|Illustration from Where the Wild Things Are by Maurice Sendak|
Lovers of children’s books mourn the death of bestselling children’s author and illustrator Maurice Sendak, who died today in Danbury, Connecticut, at the age of 83. Sendak is best known for Where the Wild Things Are, the story of young Max, who leaves his home and journeys to the land of the Wild Things before returning to his bedroom. The book won the Caldecott Medal, the most prestigious award for illustrated children’s books, in 1964.
|David Corio/Michael Ochs Archive/Getty|
Sendak was a prolific writer and illustrator with over 100 published works and several major awards, including the Hans Christian Anderson Award for illustration, the Laura Ingalls Wilder Award for his entire body of work, and the National Medal of Arts. He wrote and illustrated a number of books including In the Night Kitchen, Chicken Soup with Rice, and Seven Little Monsters. Sendak’s often whimsical illustrations graced the pages of the Little Bear books and No Fighting, No Biting! by Else Holmelund Minarik, Meindert DeJong’s The Wheel on the School, a number of books by Ruth Krauss, and George Macdonald’s The Light Princess (1977), among many other children’s books.
|Sendak illustration for Little Bear, by Else Holmelund Minarik|
Maurice Sendak was on the National Advisory Board of the Children’s Television Workshop when Sesame Street was in development. In 1979, he adapted Where the Wild Things Are for the stage; the book also inspired the 2009 movie, which expands the story and combines live action, animatronics, and CGI effects.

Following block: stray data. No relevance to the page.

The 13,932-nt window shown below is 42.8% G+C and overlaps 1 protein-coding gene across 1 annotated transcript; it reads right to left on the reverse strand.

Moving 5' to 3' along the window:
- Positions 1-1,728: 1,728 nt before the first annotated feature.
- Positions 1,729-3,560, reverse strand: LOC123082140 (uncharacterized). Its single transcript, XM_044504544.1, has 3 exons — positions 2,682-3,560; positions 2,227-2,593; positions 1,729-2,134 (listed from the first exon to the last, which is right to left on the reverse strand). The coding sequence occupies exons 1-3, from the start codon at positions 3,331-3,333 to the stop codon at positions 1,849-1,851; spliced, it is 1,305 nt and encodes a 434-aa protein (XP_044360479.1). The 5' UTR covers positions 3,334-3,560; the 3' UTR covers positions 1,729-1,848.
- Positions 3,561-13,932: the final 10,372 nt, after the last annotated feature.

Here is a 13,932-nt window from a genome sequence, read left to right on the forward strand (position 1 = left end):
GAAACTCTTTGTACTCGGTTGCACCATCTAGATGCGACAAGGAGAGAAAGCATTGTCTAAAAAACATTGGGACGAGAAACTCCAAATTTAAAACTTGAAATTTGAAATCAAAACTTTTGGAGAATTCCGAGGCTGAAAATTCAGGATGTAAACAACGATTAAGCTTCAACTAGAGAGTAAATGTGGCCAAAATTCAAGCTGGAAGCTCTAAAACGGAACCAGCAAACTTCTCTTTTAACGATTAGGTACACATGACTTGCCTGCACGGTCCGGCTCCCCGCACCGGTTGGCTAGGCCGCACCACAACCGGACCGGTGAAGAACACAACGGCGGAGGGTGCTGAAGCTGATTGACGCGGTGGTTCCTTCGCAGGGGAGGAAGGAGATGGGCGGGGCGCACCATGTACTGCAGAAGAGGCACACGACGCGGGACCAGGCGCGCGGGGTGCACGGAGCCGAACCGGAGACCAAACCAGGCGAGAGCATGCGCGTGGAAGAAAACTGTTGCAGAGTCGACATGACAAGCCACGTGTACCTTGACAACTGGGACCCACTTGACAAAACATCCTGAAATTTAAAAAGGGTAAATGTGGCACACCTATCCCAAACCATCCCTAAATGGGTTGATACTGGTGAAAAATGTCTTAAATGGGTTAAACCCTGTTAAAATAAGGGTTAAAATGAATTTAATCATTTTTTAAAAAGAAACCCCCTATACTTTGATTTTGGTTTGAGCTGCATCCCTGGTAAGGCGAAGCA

Sendak’s work inspired two animated television series: Little Bear, based on Minarik’s stories and Sendak’s illustrations, and Seven Little Monsters, a series Sendak himself created based on his book of the same name. He also designed sets and costumes for major opera and ballet productions across the country, including Tchaikovsky’s The Nutcracker, Mozart’s The Magic Flute, and Humperdinck’s Hansel and Gretel.
|Pacific Northwest Ballet corps de ballet dancer Andrew Bartee as the Nutcracker in the fight scene from PNB’s Stowell/Sendak Nutcracker. Photo © Angela Sterling|
|from Chicken Soup with Rice, by Maurice Sendak|
Personal note: I grew up with Where the Wild Things Are and Chicken Soup With Rice, and raised our daughter on Little Bear — the books and the television series, which was charming. Mr. Sendak, thank you for gracing my own childhood and that of so many others with your distinctive vision and whimsical humor. Rest in peace.
Sources: Book Aunt obituary; CNN.com obituary; Wikipedia.com article